Some Illinois jobs are more dangerous than others. If you work in the construction industry, your employer has likely already informed you of many risks that you might encounter in the workplace. Your employer also hopefully has provided all necessary training and equipment to help keep you safe on the job.
Being proactive, alert and always aware of your surroundings can also help you reduce the risk for construction worker injuries. The old saying about an ounce of prevention being worth a pound of cure may be true for construction workers. If an accident does occur, it’s equally important to know what to do, including knowing how to navigate the personal injury litigation system, if needed.
Asbestos is still used in the U.S. construction industry
As a construction worker, you might be at risk for contracting mesothelioma or other asbestos-related injuries if you become exposed to the dangerous, microscopic fibers that cause such diseases. Approximately 60 countries have banned asbestos altogether.
If you work with ceiling tiles, plaster, insulation, gears or circuit boards, you run the risk of asbestos exposure in the workplace.
Do you work from high locations?
How often do you have to climb a ladder at work or use a scaffold to reach things at great heights on the job? Working in high-up areas poses one of the greatest injury risks for construction workers.
You’re also at risk if you’re working on the ground level of a construction site but someone else nearby is working up high. He or she might drop an object, which could wind up hitting you and causing severe injury.
Additional issues that place construction workers at risk
There’s a reason construction work typically ranks high as one of the most dangerous types of jobs in Illinois and across the country. From injuries that occur because of electrical mishaps to slips and falls, motor vehicle collisions and collapsing walls or trenches, any number of things can go wrong on a job site that results in injury.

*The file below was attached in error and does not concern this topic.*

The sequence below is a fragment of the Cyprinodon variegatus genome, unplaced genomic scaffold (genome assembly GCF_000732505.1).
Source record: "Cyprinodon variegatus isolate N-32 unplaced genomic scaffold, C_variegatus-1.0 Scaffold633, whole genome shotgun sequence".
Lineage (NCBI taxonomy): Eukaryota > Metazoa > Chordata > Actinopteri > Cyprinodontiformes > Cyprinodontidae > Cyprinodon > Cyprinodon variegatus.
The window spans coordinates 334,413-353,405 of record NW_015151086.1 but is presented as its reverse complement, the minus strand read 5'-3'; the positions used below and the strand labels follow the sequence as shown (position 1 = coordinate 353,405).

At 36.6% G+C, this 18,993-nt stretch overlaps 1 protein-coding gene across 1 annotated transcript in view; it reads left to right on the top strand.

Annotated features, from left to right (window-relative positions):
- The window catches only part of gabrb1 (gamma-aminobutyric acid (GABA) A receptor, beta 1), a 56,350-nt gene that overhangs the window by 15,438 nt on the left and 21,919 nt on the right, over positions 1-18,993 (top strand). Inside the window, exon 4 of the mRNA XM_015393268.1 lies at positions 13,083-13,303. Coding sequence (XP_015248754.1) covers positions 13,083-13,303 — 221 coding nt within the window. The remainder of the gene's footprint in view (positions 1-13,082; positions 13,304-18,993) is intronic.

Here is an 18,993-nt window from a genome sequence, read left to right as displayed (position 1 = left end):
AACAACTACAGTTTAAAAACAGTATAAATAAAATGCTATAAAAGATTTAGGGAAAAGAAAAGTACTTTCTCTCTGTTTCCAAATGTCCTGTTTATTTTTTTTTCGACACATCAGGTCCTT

What to do if you’re involved in a construction accident
Even a minor workplace injury can cause you to have to take time off work in recovery. A more severe injury could leave you unable to work for weeks, perhaps even months. It’s possible that a construction accident could cause you a serious injury that results in permanent disability that prevents you from ever returning to work.
In either case, the top priority in the immediate aftermath of a construction accident is to seek medical attention. In situations involving asbestos, you might be sick for years before symptoms develop. Receiving a medical diagnosis not only helps you get the treatment you need but also creates written documentation of the incident that caused your injury.
It’s also important to file a report with your employer and know where to seek legal support if you have evidence that a third party’s negligence was a direct cause of your injuries.